The Easter faith means that the Lamb who was slaughtered wins the victory, and is truly worthy to receive praise and honor and glory and blessing. Even though we see precious little of that victory realized here and now, there is nothing that can prevent him from completing the redeeming work he set out to do—to restore and renew all creation.

Our hope does not sugar-coat the realities of this life. Life is hard. It can be tragic at times. There is no justice, oftentimes there is no rhyme or reason to the burdens we have to bear. Jesus, as “the lamb who was slaughtered,” shared that reality with us. He suffered the depth of our pain. He submitted himself to the powers of cruelty and violence and greed, and ultimately surrendered himself to the power of death itself. But death could not hold him!

The resurrection of Jesus is an anticipation of the new creation. “In the midst of the history of death, the future of the new creation and the glory of God has already dawned in this one person.”[4] That’s what the scene in Revelation around the throne of God shows us—“a glimpse, a foretaste, a peek into the future”; it shows us “a world still being born.”[5] The resurrection of Jesus Christ is the dawn of new life that will one day embrace all things! The new day of Jesus’ resurrection reveals the light of God’s new creation already breaking into this world.[6]

The good news of Easter is that the eternal life that Jesus brought into this world through his death and resurrection not only broke open the doors of Hades, but it is working its way through out this whole groaning world, and it will not stop until every knee bows and every tongue joins in the chorus of worship, “worthy is the Lamb”! That’s something to hope for!



[1] A sermon preached by Rev. Dr. Alan Brehm on 4/22/07 at First Presbyterian Church, Dickinson, TX.

[2] William Willimon, “A Song to Shake the World,” a sermon preached 4/26/1998; accessed at http://www.chapel.duke.edu/worship/sunday/viewsermon.aspx?id=70 .

[3] J. Moltmann, Theology of Hope, 85, 88; cf. J. Moltmann, The Way of Jesus Christ, 256.

[4] J. Moltmann, The Church in the Power of the Spirit, 98-99; Moltmann, Way of Jesus, 220, 254; J. Moltmann, In the End—The Beginning: The Life of Hope, 87.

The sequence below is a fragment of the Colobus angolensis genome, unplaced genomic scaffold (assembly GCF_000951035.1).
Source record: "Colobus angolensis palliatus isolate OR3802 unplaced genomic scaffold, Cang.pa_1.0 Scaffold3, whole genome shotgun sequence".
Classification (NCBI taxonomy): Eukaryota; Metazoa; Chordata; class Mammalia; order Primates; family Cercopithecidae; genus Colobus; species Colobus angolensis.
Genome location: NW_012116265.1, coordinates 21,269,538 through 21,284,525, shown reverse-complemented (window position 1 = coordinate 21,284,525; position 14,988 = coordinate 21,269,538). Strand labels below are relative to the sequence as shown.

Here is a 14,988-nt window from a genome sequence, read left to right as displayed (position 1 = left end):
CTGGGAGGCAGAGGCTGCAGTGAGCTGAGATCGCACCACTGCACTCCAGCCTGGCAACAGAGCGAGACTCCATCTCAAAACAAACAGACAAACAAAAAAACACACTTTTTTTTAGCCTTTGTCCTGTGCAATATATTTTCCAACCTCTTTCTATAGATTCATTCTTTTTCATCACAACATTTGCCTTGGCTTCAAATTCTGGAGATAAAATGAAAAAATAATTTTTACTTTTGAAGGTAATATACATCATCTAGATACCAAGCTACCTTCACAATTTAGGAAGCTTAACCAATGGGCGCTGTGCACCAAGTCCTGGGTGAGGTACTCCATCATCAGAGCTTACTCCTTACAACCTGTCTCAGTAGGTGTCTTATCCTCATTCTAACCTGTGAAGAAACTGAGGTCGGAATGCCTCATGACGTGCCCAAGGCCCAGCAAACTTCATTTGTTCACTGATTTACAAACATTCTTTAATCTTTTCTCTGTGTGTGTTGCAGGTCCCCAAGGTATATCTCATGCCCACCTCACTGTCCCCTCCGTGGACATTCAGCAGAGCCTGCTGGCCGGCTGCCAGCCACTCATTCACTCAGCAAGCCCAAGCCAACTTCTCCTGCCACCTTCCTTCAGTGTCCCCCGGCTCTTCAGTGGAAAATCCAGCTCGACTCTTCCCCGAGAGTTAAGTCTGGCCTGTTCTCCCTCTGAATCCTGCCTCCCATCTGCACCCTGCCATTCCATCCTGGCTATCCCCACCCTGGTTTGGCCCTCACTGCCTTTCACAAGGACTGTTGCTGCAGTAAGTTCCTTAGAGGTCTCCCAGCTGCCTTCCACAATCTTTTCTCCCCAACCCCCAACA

[5] Willimon, “A Song.”

[6]Moltmann, Way of Jesus, 182; Moltmann, Theology of Hope, 197; Otto Weber, Foundations of Dogmatics II:97-98; Emil Brunner, Dogmatics III:346, 366; Karl Barth, Church Dogmatics, IV.1, 311-12.

Tuesday, May 08, 2007

“Time to Reset”

Phil. 3:17-4:1; Luke 4:1-13[1]

I don’t know if any of you have ever been lost in the wilderness, but I have. Twice. The first time was when I attended the 1975 Boy Scout World Jamboree in Scandinavia. Our campsite was in Lillehammer, Norway, where the winter Olympics would later be held. Part of the jamboree experience is to mingle with scouts from other countries. Some Scouter got the bright idea that they should have us all go on a hike in the wilderness. Not with our own patrols and troops, but in “international” patrols made up of scouts from different countries. My patrol—like all of them—was led by a Scandinavian scout. There were a couple of us Americans, a German, and I think a couple of French scouts. And none of us all spoke the same language! It’s no wonder we got lost! Obviously, we found our way!

If you’ve never tried the sport called “orienteering,” let me tell you that it’s not as easy as you might think. And when you put it all in the wilderness, and you are forced to find your own way, it’s even more challenging! You may or may not know that all compasses are a little “off.” The reason for this is that magnetic north is not quite the same as “true north.” So if you’re trying to find your way in the wilderness with nothing but a compass and a map, depending on where you are in the world you have to make sure to adjust your compass to the “declination” of that area. It can vary from 0 degrees to as much as 40 degrees. A declination of 1 degree will probably not get you lost in the wilderness—but 10 degrees surely will! Many’s the eager hiker who, forgetting to take that important step to reset the compass, wound up getting lost in some wilderness!

It may seem strange for a protestant congregation in the Reformed tradition to observe Lent. When I grew up as a Methodist kid in a small town in South Texas, Lent meant that we had fish in the cafeteria on Fridays—for some strange reason. John Calvin positively rails against those in his day who sought to imitate Jesus’ 40-day fast. He calls it “a wicked and abominable mockery of Christ,” and “an intolerable outrage” against God, Christ, and the Gospel![2] Of course, what Calvin objected to was not the fasting itself, but the Roman Catholic Church and just about everything it stood for!